Merchandise inventory refers to the merchandise obtained by a merchant for resell. Most merchandising companies sell products such as clothing, auto parts, and other tangible products.
A merchandising business model is mostly different in the way that the books are kept. If you run a merchandising business, you’ll show inventory as assets with procurement costs such as shipping offsetting or adding to your inventory cost.
One way that may be easier to think about it is to look at inventory in the cost of goods sold model. This comes in contrast to a manufacturing business that creates and sells products that they manufacture.
Merchandise Inventory: How To Be Effective
As you know or may have discovered, merchandise inventory almost always refers to retail-oriented businesses. While this is true, it’s not uncommon in our day and age for merchandise inventory companies to be built online. Because we’re a primarily warehouse oriented company, we’re going to focus on the ways that online merchandise inventory businesses can be more effective.
Maximize Profit with First-In, First-Out (FIFO)
When using the FIFO method, you’ll seek to sell the items that you’ve acquired first before items that have been acquired later. For a business that sells perishable goods, this model will help to ensure that they maintain high-quality shipments. This model is also effective if your business sells any seasonal products.
Additionally, when calculating the value of the remaining stock, you’ll base it off the cost of goods sold from the product that you acquired first. This stands even if the price of that same product rises or lowers when you’re re-ordering more inventory.
Last-In, First-Out (LIFO)
This method may seem contradictory to the first, but generally, the same mindset applies. You’ll seek to sell the inventory that you acquired last, first. In this way, you’ll adjust your accounting of the inventory asset you have to reflect the price of the inventory that you acquired first.
This model is one of the most complex systems and requires a good bit of manipulation on your income statement and inventory account. Most non-U.S. businesses won’t be able to use this model because of it being so difficult on the account end.
This system works great for companies that are based in the U.S. and sell non-perishable, raw materials such as gas, metal, or chemicals.
Just-in-time is used differently from the previous two methods in that inventory is purchased more as needed instead of keeping it in stock. When sales rise, so do new inventory orders to fulfill all the sales. This method reduces risk, overhead cost of storage, and waste from unused inventory.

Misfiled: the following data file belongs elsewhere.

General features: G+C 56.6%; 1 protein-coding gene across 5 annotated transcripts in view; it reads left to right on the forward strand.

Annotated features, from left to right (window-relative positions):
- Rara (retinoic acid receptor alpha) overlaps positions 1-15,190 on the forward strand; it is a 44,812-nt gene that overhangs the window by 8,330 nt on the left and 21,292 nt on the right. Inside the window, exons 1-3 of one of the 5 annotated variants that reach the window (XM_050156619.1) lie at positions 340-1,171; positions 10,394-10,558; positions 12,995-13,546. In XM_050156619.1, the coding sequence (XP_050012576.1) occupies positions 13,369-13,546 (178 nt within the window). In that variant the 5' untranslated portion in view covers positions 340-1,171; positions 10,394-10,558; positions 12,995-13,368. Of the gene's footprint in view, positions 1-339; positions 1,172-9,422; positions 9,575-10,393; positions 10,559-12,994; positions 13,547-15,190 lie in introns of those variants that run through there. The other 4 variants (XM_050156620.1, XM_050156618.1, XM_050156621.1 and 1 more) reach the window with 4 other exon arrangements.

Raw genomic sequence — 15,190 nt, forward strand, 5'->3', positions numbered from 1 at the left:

One such company that has adopted this philosophy and seen it through to increase profits and decrease waste is Toyota. The company works to calculate sales based on how many vehicles have been sold and other market trends. In this way, even in the worst years or a drop in the economy, they can still be profitable. This system made them the most profitable and valuable vehicle manufacturer for many years.
You’ll find that this method works best for retailers who have mastered accurate forecasting, and who want to reduce holding costs.
The ABC analysis approach helps you prioritize the sale of different products based on the cost of goods sold. You’ll just need to place your merchandise inventory into three groups.
- A – High-value, low sales: this group is meant for the merchandise that makes your company good money but costs a significant amount to procure. You won’t want to keep these items in stock for too long because of the financial strain that it could put your income statement in.
- B – middle-value, average sales: Falling right in the middle is letter B. These goods are sold on a more predictable base but aren’t the most frequently sold.
- C – low-value, high sales: These merchandise items are the ones that you can’t keep on the shelf. They help to boost your balance sheet but also don’t provide a large source of income because of a lower selling point. You shouldn’t need to market these items too much or give them a lot of attention.
After you’ve established these groups, you’ll need to set your priorities. Make merchandise inventory group A the most important. What can you do to sell more of these items to help boost your financial statements and put your company in the black?
C products are the ones that will be self-sustaining. Keep an eye on them, so you have a good amount of stock, but don’t spend too much time worrying about them.
B products are products you’ll want to keep your eye on. Be wary of letting them move into the category of Obsolete Inventory. It’s best for your business if you can give them a push to sell more frequently or just to maintain consistent sales so that you can predict inventory changes.
Using Inventory Management Tools = More Profits
Another way that a warehouse merchandising inventory businesses can become more profitable is by using inventory management software. Some of the largest e-commerce companies have been able to build their business on the back of a great inventory management system.
All warehouses and e-commerce businesses could benefit from using an inventory management system. We have the perfect system for you that is specifically set up for your merchandise inventory needs. TopShelf by Scout is an innovative inventory solution.
The system easily integrates with other accounting, sales, and business tools that you’re already using. Contact us today for a quote based on the size of your business and the needs you might have. We also offer free demos that allow you to see the product in action. We can’t wait to hear from you!